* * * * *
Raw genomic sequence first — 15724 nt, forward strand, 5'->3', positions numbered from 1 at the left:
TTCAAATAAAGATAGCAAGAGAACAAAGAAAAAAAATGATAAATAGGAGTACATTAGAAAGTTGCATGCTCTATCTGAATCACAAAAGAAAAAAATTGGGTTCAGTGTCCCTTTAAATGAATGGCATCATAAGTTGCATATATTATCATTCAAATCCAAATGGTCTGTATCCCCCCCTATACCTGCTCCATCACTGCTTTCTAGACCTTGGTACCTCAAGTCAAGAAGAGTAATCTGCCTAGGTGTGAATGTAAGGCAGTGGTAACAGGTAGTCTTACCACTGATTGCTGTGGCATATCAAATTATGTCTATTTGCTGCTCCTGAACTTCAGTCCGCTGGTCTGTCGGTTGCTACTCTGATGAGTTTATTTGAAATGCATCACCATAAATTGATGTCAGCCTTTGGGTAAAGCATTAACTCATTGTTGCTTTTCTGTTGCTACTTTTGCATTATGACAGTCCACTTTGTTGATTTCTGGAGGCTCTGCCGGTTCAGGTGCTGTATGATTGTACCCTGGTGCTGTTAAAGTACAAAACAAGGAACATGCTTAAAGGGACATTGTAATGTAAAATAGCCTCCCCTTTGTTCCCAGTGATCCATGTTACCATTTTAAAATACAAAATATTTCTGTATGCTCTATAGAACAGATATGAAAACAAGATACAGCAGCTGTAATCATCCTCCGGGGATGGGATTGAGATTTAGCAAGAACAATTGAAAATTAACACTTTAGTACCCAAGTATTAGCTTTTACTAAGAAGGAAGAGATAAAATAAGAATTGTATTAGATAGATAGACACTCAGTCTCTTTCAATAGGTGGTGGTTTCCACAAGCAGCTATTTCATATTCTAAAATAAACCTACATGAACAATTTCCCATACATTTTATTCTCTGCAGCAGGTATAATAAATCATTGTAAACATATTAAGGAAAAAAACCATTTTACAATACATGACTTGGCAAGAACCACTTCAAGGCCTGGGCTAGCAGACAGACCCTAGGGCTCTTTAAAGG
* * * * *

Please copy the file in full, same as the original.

Raw genomic sequence first — 15724 nt, forward strand, 5'->3', positions numbered from 1 at the left:
TTCAAATAAAGATAGCAAGAGAACAAAGAAAAAAAATGATAAATAGGAGTACATTAGAAAGTTGCATGCTCTATCTGAATCACAAAAGAAAAAAATTGGGTTCAGTGTCCCTTTAAATGAATGGCATCATAAGTTGCATATATTATCATTCAAATCCAAATGGTCTGTATCCCCCCCTATACCTGCTCCATCACTGCTTTCTAGACCTTGGTACCTCAAGTCAAGAAGAGTAATCTGCCTAGGTGTGAATGTAAGGCAGTGGTAACAGGTAGTCTTACCACTGATTGCTGTGGCATATCAAATTATGTCTATTTGCTGCTCCTGAACTTCAGTCCGCTGGTCTGTCGGTTGCTACTCTGATGAGTTTATTTGAAATGCATCACCATAAATTGATGTCAGCCTTTGGGTAAAGCATTAACTCATTGTTGCTTTTCTGTTGCTACTTTTGCATTATGACAGTCCACTTTGTTGATTTCTGGAGGCTCTGCCGGTTCAGGTGCTGTATGATTGTACCCTGGTGCTGTTAAAGTACAAAACAAGGAACATGCTTAAAGGGACATTGTAATGTAAAATAGCCTCCCCTTTGTTCCCAGTGATCCATGTTACCATTTTAAAATACAAAATATTTCTGTATGCTCTATAGAACAGATATGAAAACAAGATACAGCAGCTGTAATCATCCTCCGGGGATGGGATTGAGATTTAGCAAGAACAATTGAAAATTAACACTTTAGTACCCAAGTATTAGCTTTTACTAAGAAGGAAGAGATAAAATAAGAATTGTATTAGATAGATAGACACTCAGTCTCTTTCAATAGGTGGTGGTTTCCACAAGCAGCTATTTCATATTCTAAAATAAACCTACATGAACAATTTCCCATACATTTTATTCTCTGCAGCAGGTATAATAAATCATTGTAAACATATTAAGGAAAAAAACCATTTTACAATACATGACTTGGCAAGAACCACTTCAAGGCCTGGGCTAGCAGACAGACCCTAGGGCTCTTTAAAGG